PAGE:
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2016's Harry H. Edwards Industry Advancement Award winner proves that precast concrete enables the most innovative architectural designs while providing a highly energy-efficient and durable envelope. One of the most prominent features of the building is the white precast concrete façade, which dips dramatically away from the walkway along the eastern edge, then tips back out again, much like the buildings in a Dr. Seuss story. “One of the key design challenges was to create that curved façade from precast panels,” says David Bosch, engineering team leader for High Concrete Group. The curved load-bearing design was achieved by assembling flat, traditional precast concrete panels to form a complex faceted geometry. An interlocking structural system was embedded within the panels to eliminate the need for traditional precast concrete spandrel panels. “The resulting façade creates an aesthetic versatility that is unique to the project,” Bosch says.
Ohio State University Chiller Plant
Recent trends in chiller plant design that have been to use eye-catching enclosures, often glass boxes, to allow mechanical systems to be visible from outside. However, this presents the problem of cooling the chiller plant. At Ohio State University in Columbus, Ohio, a new ten-story plant uses precast concrete panels with a series of openings that allow a view inside, while keeping the interior temperature consistent and the energy use regulated.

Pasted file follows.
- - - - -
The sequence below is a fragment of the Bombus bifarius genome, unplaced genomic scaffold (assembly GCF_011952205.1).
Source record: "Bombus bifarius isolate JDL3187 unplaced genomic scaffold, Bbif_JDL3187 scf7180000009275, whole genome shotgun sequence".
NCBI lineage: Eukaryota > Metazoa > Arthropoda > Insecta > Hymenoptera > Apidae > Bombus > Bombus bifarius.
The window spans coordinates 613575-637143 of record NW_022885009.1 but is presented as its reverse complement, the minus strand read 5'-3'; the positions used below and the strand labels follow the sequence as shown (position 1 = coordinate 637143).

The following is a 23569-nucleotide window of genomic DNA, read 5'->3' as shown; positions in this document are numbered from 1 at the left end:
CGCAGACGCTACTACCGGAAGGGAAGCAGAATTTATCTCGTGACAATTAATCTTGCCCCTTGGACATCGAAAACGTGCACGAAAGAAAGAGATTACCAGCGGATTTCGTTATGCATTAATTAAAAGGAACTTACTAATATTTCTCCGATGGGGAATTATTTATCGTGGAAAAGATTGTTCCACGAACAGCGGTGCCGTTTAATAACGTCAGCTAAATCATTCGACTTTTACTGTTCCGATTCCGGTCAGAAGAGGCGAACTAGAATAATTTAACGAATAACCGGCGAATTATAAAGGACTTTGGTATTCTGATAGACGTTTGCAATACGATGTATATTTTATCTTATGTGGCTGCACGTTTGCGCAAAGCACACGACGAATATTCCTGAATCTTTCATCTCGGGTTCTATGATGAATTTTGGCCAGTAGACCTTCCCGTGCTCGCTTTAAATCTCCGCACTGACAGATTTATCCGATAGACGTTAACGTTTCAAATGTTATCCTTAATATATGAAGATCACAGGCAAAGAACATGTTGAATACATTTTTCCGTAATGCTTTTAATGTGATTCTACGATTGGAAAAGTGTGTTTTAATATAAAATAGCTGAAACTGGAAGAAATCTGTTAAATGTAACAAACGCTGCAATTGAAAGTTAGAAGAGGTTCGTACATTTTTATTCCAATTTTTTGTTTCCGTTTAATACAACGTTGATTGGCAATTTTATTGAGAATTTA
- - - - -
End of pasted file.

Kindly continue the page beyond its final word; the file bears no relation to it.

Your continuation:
The plant building is more than just a concrete box with openings, however. Conceived as a “House for Energy,” the envelope showcases the energy-efficient chiller equipment inside and records the sun’s energy on the exterior.
The LEED Silver Certified building features a high-polish finish and “fins” of diachronic glass that cast colored light rays across the concrete surface. The result is a dynamic façade that changes with the time of day, season, and location of the observer.
The chiller housed at the new plant facility provides chilled water production and distribution to the medical center area of the campus. The plant encloses the equipment used to maintain 12,500 tons of chilled water, with a plan to increase that capacity to 30,000 tons. Emergency power installed at the plant increases the reliability of the water production and distribution in the event of a power outage.